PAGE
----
May 3, 2012

Prenatal choline could ease baby stress and cut some health risks


Pregnant women may have added incentive to bulk up on broccoli and eggs: A Cornell study has found that more choline during pregnancy can reduce a fetus's response to stress and could cut the child's chances of developing hypertension and diabetes later in life.

In a 12-week study led by Marie Caudill, associate professor of nutritional sciences, and graduate student Xinyin Jiang, a group of third-trimester pregnant women consumed approximately double (930 mg) the recommended 450 mg daily intake of choline.

Subsequently, the babies had 33 percent lower concentrations of cortisol -- the hormone produced in response to stress that also increases blood sugar -- compared with a control group of pregnant mothers who consumed 480 mg of choline.

Caudill believes this happened because the choline changed the expression patterns of genes involved in cortisol production by increasing the number of methyl groups attached to placental DNA, known as methylation.

The work, published May 1 online in The Journal of the Federation of American Societies for Experimental Biology, is the first human study to suggest a role for choline in the "programming" of key biological processes in the baby.

"The study findings raise the exciting possibility that a higher maternal choline intake may counter some of the adverse effects of prenatal stress on behavioral, neuroendocrine and metabolic development in the offspring," Caudill said.

This could be especially useful for women experiencing anxiety and depression during their pregnancy, as well as those with such conditions as pre-eclampsia.

"A dampening of the baby's response to stress as a result of mom consuming extra choline during pregnancy would be expected to reduce the risk of stress-related diseases such as hypertension and type 2 diabetes throughout the life of the child," she added.

She said additional studies are needed to confirm the study findings and further explore long-term effects.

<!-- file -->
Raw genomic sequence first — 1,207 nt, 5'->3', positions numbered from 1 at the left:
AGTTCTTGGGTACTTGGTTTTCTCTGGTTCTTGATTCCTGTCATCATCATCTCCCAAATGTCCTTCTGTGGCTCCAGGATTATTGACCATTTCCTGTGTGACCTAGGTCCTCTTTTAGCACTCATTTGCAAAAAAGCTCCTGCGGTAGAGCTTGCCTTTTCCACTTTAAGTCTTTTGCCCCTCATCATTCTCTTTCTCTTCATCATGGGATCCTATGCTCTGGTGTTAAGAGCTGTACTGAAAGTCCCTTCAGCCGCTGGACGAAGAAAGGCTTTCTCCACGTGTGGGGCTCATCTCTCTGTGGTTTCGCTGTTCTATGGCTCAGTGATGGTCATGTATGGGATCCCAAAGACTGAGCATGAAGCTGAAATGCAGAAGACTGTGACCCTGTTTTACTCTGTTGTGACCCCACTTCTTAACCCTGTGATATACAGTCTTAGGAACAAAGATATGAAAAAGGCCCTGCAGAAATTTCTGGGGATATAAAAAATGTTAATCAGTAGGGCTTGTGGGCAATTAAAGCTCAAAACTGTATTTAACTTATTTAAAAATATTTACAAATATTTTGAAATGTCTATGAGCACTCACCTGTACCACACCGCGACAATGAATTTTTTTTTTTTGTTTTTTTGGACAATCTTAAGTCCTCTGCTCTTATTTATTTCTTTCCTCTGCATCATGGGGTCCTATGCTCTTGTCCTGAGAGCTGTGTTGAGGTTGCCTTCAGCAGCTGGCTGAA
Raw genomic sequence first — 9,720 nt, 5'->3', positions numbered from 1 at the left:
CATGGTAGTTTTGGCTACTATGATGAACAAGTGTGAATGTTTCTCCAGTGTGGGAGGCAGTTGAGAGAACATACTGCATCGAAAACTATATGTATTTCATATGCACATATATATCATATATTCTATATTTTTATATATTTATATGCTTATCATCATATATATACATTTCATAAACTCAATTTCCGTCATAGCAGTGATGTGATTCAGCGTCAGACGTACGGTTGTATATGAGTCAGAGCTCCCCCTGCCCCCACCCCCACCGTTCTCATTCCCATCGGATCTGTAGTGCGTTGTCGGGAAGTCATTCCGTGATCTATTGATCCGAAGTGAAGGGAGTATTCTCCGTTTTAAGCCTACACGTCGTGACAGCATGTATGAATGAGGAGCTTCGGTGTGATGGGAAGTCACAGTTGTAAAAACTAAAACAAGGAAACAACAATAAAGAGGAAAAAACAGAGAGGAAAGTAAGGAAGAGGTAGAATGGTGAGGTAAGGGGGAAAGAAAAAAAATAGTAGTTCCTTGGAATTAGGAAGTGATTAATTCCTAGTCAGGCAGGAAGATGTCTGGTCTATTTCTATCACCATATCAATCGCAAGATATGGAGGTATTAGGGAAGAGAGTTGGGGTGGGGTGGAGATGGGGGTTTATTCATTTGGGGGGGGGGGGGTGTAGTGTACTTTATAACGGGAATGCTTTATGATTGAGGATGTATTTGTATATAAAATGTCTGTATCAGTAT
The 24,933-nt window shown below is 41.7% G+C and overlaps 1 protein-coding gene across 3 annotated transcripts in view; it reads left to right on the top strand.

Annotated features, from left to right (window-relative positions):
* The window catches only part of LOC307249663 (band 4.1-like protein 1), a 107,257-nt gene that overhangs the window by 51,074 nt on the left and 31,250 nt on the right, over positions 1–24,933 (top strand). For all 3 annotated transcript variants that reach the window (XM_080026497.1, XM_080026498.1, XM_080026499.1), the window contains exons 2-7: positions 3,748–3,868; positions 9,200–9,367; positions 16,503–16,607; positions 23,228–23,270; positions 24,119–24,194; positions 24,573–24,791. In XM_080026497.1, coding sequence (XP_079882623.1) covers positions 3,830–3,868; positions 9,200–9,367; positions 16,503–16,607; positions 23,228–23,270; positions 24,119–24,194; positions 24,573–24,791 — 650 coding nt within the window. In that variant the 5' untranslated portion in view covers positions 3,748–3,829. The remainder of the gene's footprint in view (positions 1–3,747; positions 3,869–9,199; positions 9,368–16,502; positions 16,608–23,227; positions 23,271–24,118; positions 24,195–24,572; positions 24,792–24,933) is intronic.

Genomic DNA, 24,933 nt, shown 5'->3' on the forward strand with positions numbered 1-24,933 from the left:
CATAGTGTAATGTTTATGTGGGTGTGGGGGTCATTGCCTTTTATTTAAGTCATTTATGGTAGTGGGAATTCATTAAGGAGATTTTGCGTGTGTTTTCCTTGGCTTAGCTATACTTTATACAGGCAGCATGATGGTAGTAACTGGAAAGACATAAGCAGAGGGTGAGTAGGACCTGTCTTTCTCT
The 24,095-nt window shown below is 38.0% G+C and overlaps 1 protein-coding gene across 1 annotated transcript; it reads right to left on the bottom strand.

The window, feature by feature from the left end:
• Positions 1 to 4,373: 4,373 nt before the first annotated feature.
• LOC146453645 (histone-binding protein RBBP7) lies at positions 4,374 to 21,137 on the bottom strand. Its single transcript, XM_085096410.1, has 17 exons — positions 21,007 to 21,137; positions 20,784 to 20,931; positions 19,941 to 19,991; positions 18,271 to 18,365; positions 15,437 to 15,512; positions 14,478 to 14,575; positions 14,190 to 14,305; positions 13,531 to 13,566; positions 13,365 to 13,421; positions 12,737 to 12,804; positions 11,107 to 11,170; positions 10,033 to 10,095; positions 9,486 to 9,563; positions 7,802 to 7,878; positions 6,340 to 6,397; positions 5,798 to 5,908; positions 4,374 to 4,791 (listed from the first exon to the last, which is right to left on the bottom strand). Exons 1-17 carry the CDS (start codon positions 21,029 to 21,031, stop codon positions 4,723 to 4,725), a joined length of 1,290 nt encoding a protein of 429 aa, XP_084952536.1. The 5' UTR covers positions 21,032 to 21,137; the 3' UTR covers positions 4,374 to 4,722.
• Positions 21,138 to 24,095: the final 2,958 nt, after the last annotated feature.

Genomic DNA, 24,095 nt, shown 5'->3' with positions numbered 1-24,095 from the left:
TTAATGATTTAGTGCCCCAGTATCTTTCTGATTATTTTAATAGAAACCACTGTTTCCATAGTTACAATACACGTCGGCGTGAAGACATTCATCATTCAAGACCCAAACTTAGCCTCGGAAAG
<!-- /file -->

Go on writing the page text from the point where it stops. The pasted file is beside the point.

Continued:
Earlier studies conducted in animal models have identified other benefits of choline consumption on basic fetal development, as well as memory and learning.

Choline is involved in the production of phosphatidylcholine, a component of all cell membranes necessary for proper cell functioning and required in large amounts during pregnancy to support the rapidly dividing cells of the developing fetus.

In its acetylcholine form, the nutrient functions as a neurotransmitter to improve cognitive ability in mice.

Dietary sources of choline include egg yolks, beef, pork, chicken, milk, legumes and some vegetables. An egg has 115 mg, a cup of beans 70 mg, a cup of cooked broccoli 60 mg and a cup of milk 40 mg. Most prenatal vitamin supplements do not include choline.

"We hope that our data will inform the development of choline intake recommendations for pregnant women that ensure optimal fetal development and reduce the risk of stress-related diseases," Caudill said.

The study was funded by the Egg Nutrition Center, National Cattlemen's Beef Association, Nebraska Beef Council, U.S. Department of Agriculture and President's Council of Cornell Women. The authors note that the funding sources had no role in the study design, interpretation of the data and/or publication of the results.

Stacey Shackford is a staff writer at the College of Agriculture and Life Sciences.